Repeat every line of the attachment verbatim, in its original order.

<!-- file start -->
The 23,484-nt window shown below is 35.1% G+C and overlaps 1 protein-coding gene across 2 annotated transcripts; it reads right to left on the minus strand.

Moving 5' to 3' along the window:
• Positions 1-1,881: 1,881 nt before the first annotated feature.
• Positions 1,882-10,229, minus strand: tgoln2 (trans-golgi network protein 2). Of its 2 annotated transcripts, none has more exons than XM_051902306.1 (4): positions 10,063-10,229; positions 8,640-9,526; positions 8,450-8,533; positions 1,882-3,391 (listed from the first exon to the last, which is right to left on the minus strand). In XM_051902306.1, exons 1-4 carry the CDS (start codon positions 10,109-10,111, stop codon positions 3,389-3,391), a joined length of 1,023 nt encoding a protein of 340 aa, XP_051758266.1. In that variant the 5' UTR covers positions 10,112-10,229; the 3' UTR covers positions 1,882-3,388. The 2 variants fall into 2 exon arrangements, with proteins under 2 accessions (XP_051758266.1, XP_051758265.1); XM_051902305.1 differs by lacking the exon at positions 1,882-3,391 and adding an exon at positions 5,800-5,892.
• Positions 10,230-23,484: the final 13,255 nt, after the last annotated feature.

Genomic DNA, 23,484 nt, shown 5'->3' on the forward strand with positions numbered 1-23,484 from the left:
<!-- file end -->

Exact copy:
The 23,484-nt window shown below is 35.1% G+C and overlaps 1 protein-coding gene across 2 annotated transcripts; it reads right to left on the minus strand.

Moving 5' to 3' along the window:
• Positions 1-1,881: 1,881 nt before the first annotated feature.
• Positions 1,882-10,229, minus strand: tgoln2 (trans-golgi network protein 2). Of its 2 annotated transcripts, none has more exons than XM_051902306.1 (4): positions 10,063-10,229; positions 8,640-9,526; positions 8,450-8,533; positions 1,882-3,391 (listed from the first exon to the last, which is right to left on the minus strand). In XM_051902306.1, exons 1-4 carry the CDS (start codon positions 10,109-10,111, stop codon positions 3,389-3,391), a joined length of 1,023 nt encoding a protein of 340 aa, XP_051758266.1. In that variant the 5' UTR covers positions 10,112-10,229; the 3' UTR covers positions 1,882-3,388. The 2 variants fall into 2 exon arrangements, with proteins under 2 accessions (XP_051758266.1, XP_051758265.1); XM_051902305.1 differs by lacking the exon at positions 1,882-3,391 and adding an exon at positions 5,800-5,892.
• Positions 10,230-23,484: the final 13,255 nt, after the last annotated feature.

Genomic DNA, 23,484 nt, shown 5'->3' on the forward strand with positions numbered 1-23,484 from the left: